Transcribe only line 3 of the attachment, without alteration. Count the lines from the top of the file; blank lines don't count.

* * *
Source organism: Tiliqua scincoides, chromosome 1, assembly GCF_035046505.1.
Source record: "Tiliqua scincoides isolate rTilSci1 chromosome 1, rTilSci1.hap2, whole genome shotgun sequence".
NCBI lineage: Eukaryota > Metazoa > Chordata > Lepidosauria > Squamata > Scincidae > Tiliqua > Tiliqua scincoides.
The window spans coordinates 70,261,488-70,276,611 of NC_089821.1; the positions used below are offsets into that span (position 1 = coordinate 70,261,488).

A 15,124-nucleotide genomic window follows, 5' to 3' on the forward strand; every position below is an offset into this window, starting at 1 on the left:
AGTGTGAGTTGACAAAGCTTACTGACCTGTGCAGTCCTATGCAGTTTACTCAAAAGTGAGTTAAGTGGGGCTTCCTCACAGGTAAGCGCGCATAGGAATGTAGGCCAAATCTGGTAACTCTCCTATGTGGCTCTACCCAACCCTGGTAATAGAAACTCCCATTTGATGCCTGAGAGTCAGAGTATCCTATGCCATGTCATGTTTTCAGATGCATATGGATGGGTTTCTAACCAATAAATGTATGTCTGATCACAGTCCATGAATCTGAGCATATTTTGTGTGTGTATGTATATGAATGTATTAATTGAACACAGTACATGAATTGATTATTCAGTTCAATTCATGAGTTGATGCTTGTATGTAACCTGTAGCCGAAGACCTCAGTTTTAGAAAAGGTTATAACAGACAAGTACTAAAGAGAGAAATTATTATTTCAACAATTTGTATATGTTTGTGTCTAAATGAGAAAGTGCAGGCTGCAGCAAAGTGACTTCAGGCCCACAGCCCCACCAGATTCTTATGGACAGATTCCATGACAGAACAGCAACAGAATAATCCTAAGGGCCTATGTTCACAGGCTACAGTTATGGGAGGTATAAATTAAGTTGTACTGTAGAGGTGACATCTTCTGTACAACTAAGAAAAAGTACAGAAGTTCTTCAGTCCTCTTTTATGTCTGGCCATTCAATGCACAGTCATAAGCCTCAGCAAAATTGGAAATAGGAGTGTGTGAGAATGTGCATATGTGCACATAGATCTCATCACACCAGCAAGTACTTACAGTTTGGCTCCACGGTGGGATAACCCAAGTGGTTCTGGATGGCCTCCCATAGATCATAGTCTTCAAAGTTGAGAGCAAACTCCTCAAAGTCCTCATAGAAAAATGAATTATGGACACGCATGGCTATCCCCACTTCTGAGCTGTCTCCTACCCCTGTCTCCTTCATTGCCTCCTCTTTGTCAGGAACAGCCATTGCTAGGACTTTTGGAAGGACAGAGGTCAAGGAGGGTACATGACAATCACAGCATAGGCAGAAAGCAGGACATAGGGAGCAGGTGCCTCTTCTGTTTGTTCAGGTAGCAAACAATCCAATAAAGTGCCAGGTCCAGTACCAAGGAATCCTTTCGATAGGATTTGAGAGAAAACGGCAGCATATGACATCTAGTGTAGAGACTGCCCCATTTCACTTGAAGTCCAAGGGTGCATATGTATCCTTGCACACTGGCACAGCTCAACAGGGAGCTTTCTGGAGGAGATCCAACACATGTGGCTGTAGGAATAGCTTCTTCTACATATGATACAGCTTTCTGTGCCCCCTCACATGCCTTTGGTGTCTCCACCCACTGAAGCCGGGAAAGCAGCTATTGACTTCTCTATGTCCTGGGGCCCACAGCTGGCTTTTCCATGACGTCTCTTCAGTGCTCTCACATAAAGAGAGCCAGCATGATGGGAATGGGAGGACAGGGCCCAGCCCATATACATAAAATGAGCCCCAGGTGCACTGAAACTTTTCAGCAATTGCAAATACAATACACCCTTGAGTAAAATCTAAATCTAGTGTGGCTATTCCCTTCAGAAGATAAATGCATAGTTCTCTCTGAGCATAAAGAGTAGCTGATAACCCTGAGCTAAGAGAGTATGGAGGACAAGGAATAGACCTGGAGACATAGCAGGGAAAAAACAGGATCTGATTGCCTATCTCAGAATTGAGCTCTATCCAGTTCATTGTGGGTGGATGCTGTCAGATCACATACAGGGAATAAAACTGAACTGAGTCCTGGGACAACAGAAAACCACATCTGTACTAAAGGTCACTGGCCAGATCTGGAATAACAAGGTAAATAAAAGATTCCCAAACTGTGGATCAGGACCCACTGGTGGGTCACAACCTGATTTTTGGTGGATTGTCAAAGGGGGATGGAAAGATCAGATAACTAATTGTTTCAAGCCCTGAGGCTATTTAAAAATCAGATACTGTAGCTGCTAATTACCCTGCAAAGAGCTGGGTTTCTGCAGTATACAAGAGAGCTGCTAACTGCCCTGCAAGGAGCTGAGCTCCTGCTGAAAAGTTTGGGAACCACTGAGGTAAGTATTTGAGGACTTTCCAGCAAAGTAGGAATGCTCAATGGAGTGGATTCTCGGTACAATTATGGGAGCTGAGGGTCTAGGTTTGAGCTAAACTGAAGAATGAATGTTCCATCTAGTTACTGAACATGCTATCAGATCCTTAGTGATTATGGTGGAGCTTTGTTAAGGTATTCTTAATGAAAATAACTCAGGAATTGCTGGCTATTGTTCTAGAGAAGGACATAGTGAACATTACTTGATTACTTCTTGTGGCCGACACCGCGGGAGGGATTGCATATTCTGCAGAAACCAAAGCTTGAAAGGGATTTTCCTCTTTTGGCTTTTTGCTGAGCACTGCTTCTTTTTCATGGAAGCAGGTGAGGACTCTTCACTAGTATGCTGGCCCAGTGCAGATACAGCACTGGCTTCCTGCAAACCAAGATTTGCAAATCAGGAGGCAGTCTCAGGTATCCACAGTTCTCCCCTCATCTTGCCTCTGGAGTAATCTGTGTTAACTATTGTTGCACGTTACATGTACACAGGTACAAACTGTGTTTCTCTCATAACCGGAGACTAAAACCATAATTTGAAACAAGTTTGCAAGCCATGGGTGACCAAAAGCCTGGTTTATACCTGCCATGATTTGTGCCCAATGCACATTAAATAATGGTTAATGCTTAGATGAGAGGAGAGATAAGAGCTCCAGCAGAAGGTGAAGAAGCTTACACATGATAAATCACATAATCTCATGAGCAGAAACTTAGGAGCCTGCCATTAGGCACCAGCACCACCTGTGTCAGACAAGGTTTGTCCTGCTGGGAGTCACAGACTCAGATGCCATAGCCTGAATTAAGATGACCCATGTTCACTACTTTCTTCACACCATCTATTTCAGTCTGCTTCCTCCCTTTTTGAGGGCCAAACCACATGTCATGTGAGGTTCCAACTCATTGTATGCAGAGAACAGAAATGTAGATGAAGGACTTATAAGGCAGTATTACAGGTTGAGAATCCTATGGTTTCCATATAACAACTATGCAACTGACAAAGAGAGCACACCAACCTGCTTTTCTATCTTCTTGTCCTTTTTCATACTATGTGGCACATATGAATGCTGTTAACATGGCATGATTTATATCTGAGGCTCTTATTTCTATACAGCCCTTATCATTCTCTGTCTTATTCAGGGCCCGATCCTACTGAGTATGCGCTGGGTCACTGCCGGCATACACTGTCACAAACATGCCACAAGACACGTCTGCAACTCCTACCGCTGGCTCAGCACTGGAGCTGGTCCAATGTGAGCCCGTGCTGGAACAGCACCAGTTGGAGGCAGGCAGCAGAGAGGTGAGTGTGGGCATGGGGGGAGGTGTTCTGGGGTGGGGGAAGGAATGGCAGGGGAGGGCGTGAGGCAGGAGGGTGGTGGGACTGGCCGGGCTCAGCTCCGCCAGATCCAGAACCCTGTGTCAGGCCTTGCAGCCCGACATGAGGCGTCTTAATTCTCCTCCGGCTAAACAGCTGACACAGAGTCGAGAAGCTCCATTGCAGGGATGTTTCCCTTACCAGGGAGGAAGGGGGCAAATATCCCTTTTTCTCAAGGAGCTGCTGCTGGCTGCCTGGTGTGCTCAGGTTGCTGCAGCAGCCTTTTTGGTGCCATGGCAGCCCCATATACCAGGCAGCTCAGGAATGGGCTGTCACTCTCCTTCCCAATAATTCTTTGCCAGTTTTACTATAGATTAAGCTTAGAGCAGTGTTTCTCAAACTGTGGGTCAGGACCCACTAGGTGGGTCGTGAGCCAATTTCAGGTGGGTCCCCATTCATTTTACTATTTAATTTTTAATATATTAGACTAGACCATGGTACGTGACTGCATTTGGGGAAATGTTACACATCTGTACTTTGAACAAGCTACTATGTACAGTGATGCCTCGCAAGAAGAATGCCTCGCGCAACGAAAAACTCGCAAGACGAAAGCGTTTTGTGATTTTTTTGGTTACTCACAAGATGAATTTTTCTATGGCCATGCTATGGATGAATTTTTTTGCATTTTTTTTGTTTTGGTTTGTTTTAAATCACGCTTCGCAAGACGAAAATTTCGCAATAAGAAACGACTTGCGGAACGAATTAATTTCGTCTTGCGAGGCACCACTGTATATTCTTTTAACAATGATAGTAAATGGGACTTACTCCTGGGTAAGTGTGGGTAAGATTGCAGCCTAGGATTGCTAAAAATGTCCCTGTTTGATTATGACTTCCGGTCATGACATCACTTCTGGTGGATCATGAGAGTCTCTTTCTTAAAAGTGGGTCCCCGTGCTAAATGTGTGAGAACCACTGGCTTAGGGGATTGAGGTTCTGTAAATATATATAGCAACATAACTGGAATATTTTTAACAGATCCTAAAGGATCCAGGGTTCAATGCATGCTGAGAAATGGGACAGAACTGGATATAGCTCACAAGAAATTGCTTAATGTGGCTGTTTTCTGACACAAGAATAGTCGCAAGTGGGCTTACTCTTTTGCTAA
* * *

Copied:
NCBI lineage: Eukaryota > Metazoa > Chordata > Lepidosauria > Squamata > Scincidae > Tiliqua > Tiliqua scincoides.